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From the February 2008 Conservationist

On Patrol standing image

On Patrol

By ECO Lt. Ken Didion and Forest Ranger Chris Liebelt

Fowling Up the Hunting-Erie County


ECO Mark Mazurkiewicz investigated a hunter harassment complaint by two hunters alleging that an Eden area man had interfered with their lawful waterfowl hunting activities. Responding to the complaint, ECO Mazurkiewicz joined the two hunters in their attempt to hunt Canada geese. Their allegations proved to be accurate. Soon after the hunters shot, a nearby homeowner came out of his residence with a chainsaw. As had been reported, the man started his chainsaw, held it over his head, revved it up, and start yelling as he walked toward the edge of the pond. The chainsaw was turned off as soon as an incoming flock of Canada geese flew away. The act was repeated when another flock attempted to land. As ECO Mazurkiewicz had previously warned the homeowner after a similar complaint, in this incident, the man was charged with interfering with the lawful taking of wildlife. The matter is pending in the Town of Eden Court.

Preparation Pays Off-Essex County

New York State Police in Ray Brook contacted forest rangers
to report an overdue hiker in the Adirondack High Peaks.
Wisely, the lost hiker-Todd Williams-had left his hiking
itinerary with his wife before he left on his trip. Using this
information, his vehicle was located by the State Police in the
parking lot of the trail system. While hiking, Mr. Williams was
confronted with a heavy snow storm and lost the trail. Led
by Ranger Charlie Platt, rangers began searching trails along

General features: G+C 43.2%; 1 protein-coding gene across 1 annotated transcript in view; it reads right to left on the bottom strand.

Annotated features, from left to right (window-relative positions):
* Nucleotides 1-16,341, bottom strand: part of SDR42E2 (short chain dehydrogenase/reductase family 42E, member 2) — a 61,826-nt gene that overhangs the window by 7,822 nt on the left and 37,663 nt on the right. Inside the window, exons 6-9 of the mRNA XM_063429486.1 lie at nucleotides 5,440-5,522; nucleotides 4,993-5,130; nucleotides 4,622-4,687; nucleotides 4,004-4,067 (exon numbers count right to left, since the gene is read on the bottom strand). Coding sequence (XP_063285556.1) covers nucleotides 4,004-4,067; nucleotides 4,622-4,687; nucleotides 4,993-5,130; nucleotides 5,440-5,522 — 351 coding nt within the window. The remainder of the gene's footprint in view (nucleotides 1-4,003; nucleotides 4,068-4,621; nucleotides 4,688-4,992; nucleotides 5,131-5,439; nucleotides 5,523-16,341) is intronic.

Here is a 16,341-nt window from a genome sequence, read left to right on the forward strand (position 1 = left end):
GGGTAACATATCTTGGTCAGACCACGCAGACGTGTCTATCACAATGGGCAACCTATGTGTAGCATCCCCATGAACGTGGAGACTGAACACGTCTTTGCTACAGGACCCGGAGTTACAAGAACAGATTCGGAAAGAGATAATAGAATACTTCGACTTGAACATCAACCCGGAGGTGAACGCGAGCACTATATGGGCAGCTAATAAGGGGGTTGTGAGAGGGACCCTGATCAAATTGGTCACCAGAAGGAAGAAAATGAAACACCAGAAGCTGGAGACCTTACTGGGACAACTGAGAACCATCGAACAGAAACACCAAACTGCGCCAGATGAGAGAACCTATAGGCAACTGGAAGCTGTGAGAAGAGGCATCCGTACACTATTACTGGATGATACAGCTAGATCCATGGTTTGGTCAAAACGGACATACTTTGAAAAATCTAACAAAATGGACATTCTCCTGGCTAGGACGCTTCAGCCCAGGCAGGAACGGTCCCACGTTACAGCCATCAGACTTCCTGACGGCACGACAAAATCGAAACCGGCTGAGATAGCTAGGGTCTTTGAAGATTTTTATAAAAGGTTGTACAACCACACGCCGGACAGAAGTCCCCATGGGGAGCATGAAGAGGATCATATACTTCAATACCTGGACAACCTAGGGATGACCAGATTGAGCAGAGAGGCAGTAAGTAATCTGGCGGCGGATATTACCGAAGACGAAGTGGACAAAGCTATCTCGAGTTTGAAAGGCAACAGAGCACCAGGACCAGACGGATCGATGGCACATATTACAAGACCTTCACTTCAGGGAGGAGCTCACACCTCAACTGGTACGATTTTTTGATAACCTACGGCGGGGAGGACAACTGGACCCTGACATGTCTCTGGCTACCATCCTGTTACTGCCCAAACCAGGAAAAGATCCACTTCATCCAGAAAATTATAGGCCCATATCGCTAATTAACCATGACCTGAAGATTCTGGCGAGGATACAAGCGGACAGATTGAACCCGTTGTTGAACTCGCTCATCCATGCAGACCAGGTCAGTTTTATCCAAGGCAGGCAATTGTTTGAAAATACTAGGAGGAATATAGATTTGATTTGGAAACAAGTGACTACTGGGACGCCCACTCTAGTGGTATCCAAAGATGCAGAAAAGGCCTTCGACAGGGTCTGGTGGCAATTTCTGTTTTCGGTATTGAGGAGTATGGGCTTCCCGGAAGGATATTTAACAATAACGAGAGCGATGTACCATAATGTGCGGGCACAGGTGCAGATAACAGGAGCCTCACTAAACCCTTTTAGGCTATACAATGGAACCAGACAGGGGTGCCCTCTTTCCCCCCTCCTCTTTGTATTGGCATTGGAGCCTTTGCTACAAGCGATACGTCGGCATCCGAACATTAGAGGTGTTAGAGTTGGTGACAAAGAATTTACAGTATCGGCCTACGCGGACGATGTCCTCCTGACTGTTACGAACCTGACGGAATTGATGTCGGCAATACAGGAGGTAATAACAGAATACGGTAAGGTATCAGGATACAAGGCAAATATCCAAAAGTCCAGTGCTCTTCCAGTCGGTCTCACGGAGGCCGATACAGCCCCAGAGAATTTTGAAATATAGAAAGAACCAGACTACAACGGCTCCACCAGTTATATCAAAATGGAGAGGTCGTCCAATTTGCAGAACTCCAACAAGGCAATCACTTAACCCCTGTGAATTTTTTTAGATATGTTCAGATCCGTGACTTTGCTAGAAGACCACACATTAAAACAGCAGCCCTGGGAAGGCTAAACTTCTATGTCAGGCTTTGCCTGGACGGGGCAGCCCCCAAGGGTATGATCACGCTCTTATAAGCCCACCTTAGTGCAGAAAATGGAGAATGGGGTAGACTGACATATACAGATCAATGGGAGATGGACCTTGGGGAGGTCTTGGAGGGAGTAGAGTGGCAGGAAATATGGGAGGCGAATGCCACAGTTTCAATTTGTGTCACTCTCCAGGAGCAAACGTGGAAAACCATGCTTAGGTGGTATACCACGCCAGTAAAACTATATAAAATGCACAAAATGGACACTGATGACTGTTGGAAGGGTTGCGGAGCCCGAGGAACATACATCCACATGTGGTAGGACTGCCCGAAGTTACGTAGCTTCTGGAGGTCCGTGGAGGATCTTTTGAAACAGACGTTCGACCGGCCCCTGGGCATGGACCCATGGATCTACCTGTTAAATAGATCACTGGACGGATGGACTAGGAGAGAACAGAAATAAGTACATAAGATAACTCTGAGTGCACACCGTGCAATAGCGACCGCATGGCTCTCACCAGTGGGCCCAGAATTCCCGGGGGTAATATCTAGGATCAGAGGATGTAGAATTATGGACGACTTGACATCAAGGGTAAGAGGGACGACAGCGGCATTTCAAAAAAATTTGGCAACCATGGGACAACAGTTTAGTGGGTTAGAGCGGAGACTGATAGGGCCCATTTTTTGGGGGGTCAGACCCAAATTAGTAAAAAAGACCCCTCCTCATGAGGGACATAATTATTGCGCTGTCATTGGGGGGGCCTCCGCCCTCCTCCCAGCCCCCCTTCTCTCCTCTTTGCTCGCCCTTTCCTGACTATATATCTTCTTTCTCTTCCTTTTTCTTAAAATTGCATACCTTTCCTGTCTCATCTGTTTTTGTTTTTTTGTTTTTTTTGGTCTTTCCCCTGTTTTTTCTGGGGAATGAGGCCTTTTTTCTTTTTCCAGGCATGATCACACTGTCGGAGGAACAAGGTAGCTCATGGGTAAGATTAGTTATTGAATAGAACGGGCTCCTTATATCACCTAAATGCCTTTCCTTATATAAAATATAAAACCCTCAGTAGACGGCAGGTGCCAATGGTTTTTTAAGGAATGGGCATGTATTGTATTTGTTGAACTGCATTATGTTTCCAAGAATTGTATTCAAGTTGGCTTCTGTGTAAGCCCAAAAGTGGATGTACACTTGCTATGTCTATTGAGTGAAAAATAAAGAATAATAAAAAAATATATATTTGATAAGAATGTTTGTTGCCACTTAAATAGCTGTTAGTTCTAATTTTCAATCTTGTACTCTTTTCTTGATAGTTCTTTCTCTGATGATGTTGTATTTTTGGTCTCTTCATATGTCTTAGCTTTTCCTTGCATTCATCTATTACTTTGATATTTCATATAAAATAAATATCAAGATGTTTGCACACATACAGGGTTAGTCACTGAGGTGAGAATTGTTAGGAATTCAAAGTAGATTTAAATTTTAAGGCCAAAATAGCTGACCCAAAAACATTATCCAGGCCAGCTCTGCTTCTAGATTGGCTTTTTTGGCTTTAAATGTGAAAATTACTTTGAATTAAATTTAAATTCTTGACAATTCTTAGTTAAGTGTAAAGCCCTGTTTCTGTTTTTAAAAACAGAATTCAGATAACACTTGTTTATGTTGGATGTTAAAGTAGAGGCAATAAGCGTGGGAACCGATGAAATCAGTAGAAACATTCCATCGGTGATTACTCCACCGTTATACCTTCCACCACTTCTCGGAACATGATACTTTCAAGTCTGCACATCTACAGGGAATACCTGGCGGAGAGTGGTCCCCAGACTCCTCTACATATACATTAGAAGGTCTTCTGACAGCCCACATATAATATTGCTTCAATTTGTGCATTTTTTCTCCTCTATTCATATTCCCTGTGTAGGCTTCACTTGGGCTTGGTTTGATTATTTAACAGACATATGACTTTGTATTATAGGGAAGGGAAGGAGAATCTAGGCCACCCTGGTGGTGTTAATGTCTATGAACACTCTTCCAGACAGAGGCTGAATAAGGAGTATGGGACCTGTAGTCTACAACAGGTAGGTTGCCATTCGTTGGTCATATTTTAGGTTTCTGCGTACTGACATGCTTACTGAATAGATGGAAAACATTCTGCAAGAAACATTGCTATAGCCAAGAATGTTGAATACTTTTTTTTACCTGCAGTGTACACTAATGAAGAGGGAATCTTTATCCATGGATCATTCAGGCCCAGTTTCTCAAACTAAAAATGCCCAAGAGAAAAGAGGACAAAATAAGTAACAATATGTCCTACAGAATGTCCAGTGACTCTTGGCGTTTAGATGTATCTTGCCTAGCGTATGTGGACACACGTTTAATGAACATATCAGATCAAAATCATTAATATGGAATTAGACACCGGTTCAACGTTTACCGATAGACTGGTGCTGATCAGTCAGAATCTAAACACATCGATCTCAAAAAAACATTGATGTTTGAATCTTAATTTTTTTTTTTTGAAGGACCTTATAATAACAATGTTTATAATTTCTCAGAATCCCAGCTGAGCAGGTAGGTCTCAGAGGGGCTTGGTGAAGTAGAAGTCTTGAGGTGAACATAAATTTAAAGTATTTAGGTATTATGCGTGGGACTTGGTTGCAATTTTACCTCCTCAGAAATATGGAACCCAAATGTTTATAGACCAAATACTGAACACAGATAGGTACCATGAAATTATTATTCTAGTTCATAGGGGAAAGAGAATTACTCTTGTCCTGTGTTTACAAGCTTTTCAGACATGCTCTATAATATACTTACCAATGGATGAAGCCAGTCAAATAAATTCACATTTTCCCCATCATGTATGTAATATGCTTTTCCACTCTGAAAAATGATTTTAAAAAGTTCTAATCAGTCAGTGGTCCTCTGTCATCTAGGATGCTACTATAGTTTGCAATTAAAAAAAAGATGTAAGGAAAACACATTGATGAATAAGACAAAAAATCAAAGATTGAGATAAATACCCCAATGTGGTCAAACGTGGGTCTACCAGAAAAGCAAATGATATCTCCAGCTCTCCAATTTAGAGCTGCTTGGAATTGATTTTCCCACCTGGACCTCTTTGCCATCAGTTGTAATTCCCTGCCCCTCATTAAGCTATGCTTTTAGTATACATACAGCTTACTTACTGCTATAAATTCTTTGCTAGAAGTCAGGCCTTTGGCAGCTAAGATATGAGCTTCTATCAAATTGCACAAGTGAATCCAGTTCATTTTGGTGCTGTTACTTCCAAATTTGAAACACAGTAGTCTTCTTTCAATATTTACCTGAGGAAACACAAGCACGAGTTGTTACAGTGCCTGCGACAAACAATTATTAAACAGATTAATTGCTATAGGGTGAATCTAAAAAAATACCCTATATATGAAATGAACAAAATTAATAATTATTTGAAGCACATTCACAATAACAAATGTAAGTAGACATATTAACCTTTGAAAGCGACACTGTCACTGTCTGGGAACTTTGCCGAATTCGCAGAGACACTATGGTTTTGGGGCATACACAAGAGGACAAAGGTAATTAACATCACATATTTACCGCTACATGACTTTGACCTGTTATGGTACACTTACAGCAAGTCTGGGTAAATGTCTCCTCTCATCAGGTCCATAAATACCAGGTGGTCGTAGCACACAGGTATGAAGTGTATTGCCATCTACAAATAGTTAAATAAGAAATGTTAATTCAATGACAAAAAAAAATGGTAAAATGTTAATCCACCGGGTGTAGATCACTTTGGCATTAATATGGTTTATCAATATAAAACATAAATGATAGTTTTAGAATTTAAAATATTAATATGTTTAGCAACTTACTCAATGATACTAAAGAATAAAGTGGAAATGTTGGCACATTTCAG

his intended route. Searchers eventually heard a Mayday call
from Mr. Williams on a two-way radio less than a half mile
from his location. The search team found him in good physical
condition and he was evacuated by snowmobile.

Hang Glider Accident-Greene County


A 911 call originating from a hiker in the Windham High
Peak Wild Forest reported that a hang glider had crashed
near the Escarpment Trail. Two individuals were badly hurt
and needed help. Rangers responded to the remote area
and determined a helicopter evacuation was necessary.
Rangers established a helicopter landing zone and secured
helicopters for the mission. Forest rangers, led by Ranger
Jeff Breigle, hiked three miles to the crash site and, with
the assistance of several volunteers, packaged the injured
subjects into rescue litters for evacuation. The individuals
were flown to Albany Medical Center for emergency care.

Colder than Cold-Chenango County


In mid-January, ECO Brett Armstrong and his K9 partner,
Nitro, were called to assist the Chenango County Sheriff
Office's search for a missing person. A 76-year-old man had
not been seen since the previous evening, and mid-teen
overnight temperatures were cause for concern.

After scenting some of the missing man's belongings, K9
Nitro led ECO Armstrong across his lawn and down a deer
trail. After some distance, Nitro passed a "Y" in the trail and
lost the track. The K9 backtracked to the trail intersection and
picked up the scent on the other trail. About 30 yards down
the path, they found the missing man, almost a quarter mile
from his home. The man was on his back, barefoot and cold
to the touch, but alive. Armstrong quickly contacted the other
searchers and removed his coat and wrapped it around the
hypothermic man's torso. Forest Ranger Prunoske and the
other searchers arrived a few minutes later and removed the
man by stretcher to a waiting ambulance.

At the hospital, the man's core body temperature was
measured at less than 84 degrees Fahrenheit. He went
into full cardiac arrest, but doctor's resuscitated him with a
defibrillator. Although his future looked grim, the man has
since recovered from his ordeal, and has expressed his great
appreciation to ECO Armstrong, K9 Nitro and all involved in
the rescue.

Photo: Carl Heilman